MIS-C

Multisystem Inflammatory Syndrome in Children (MIS-C)

Multisystem Inflammatory Syndrome in Children (MIS-C) is a sequela of the COVID-19 infection. To put it simply, children who have MIS-C are previously infected with the COVID-19 virus. They have a post-infectious immune response that results in significant levels of inflammation in organ systems, resulting in certain signs and symptoms. Consequently, Kids or adolescents suffering from this condition suffer very serious multi-systemic inflammatory symptoms requiring hospitalisation. 

The presentation is usually about two to four weeks after an acute COVID-19 infection. MIS-C is a rare condition but parents and clinicians should be aware of the signs and symptoms given the severity of the illness. Most children do recover, while some, unfortunately, can die from it. Meanwhile, others who have inflammation involving the heart may suffer from lasting damage. In order to identify children with MIS-C, it is important to ask about the history of COVID-19 infection or exposure when evaluating children with serious systemic symptoms.

WHO Criteria :

All of the following : 

  • Child 0-19 years old age
  • Evidence of COVID-19 or contact with COVID-19 
    (Diagnosed by antigen testing, serology or RT-PCR)
  • Fever more than 3 days
  • Elevated markers of inflammation
    (Eg CRP, ESR, procalcitonin) 
  • No other obvious microbial cause of inflammation
    (Including bacterial sepsis, staphylococcal or streptococcal shock syndromes)

Plus Any 2 of the following : 

  • Skin findings such as rash or bilateral non-purulent conjunctivitis or mucocutaneous inflammation
    (Oral, hands, or feet)
  • Hemodynamic instability: hypotension or shock
  • Features of cardiac dysfunction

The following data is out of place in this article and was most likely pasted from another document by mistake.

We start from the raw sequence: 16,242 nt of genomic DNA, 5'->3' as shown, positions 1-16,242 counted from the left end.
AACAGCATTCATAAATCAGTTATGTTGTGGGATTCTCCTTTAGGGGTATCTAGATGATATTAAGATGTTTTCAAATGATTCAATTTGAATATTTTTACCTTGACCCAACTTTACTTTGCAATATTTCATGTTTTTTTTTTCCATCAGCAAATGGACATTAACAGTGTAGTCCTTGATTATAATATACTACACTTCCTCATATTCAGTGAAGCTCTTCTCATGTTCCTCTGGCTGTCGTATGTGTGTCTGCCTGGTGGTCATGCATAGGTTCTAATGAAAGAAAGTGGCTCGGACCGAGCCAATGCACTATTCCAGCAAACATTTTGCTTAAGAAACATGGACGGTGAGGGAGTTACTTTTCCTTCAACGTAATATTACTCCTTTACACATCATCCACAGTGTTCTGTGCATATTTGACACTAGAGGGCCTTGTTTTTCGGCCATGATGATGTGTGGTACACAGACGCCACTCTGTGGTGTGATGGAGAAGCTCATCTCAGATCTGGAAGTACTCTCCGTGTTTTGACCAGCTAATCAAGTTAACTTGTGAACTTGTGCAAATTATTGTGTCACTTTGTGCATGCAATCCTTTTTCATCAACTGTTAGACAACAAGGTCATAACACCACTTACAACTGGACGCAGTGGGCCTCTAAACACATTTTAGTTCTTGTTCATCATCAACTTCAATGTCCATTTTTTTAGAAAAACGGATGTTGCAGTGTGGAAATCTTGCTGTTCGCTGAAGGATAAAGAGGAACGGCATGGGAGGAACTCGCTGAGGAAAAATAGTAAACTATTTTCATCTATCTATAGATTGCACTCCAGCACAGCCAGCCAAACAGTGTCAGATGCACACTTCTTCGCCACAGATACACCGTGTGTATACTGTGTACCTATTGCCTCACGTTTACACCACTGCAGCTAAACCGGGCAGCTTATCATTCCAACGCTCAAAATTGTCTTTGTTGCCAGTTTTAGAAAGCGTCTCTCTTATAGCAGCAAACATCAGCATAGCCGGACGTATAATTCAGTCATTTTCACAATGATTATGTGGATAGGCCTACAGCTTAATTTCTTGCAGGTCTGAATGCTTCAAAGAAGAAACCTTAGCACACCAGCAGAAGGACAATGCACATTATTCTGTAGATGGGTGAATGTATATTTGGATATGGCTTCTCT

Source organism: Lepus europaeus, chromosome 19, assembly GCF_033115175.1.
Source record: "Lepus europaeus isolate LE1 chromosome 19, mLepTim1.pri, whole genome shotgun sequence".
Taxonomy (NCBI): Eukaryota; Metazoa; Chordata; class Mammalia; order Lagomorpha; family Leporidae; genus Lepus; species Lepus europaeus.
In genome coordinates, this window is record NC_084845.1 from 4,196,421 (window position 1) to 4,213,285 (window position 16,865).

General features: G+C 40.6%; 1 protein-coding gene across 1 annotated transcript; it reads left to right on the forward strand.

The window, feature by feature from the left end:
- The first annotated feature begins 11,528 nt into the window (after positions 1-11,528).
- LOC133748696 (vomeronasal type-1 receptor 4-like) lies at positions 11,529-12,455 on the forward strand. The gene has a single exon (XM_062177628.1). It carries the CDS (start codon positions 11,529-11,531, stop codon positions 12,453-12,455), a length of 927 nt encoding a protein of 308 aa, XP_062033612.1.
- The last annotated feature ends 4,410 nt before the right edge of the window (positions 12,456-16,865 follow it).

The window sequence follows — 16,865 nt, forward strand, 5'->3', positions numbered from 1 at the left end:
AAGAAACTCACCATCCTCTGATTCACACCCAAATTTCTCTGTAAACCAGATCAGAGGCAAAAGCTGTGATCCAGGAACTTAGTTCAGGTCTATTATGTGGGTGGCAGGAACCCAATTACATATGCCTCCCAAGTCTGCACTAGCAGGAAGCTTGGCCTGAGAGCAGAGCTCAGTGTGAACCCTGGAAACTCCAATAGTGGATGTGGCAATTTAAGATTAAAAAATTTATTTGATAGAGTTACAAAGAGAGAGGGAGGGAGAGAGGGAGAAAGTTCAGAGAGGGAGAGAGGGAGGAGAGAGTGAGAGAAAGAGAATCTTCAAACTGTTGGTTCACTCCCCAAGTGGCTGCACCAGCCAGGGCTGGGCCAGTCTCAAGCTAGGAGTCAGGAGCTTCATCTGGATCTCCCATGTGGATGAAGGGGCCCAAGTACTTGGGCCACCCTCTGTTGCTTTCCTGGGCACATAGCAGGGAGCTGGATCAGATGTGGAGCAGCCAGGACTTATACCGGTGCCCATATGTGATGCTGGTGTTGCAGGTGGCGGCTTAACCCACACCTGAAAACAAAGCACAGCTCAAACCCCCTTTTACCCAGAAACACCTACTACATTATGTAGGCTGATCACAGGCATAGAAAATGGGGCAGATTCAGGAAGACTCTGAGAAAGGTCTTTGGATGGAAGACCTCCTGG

(From ECHO findings or elevated proBNP, Troponins
  • Evidence of Coagulopathy
    (Elevated PT, PTT, d-Dimers)
  • Gastrointestinal dysfunction
    (Eg diarrhoea, vomiting, or abdominal pain)

CDC Definition :

  • An individual aged <21 years presenting with fever*, laboratory evidence of inflammation**, and evidence of clinically severe illness requiring hospitalization, with multisystem (>2) organ involvement (cardiac, renal, respiratory, hematologic, gastrointestinal, dermatologic or neurological); AND
  • No alternative plausible diagnoses; AND
  • Positive for current or recent SARS-CoV-2 infection by RT-PCR, serology, or antigen test; or exposure to a suspected or confirmed COVID-19 case within the 4 weeks prior to the onset of symptoms.

*Fever >38.0°C for ≥24 hours, or report of subjective fever lasting ≥24 hours.

**Inflammation, including but not limited to, one or more of the following: an elevated C-reactive protein (CRP), erythrocyte sedimentation rate (ESR), fibrinogen, procalcitonin, d-dimer, ferritin, lactic acid dehydrogenase (LDH), or interleukin 6 (IL-6), elevated neutrophils, reduced lymphocytes and low albumin.

Treatment 

Once diagnosed with MIS-C, the patient must be hospitalised. Treatments are primarily supportive care while managing the inflammation, as there are still no studies comparing the clinical efficacy of various treatment options. For now, there are two main medications directed at treating MIS-C, which are the IV Steroids and IVIG, while ongoing sepsis will be treated with broad-spectrum antibiotics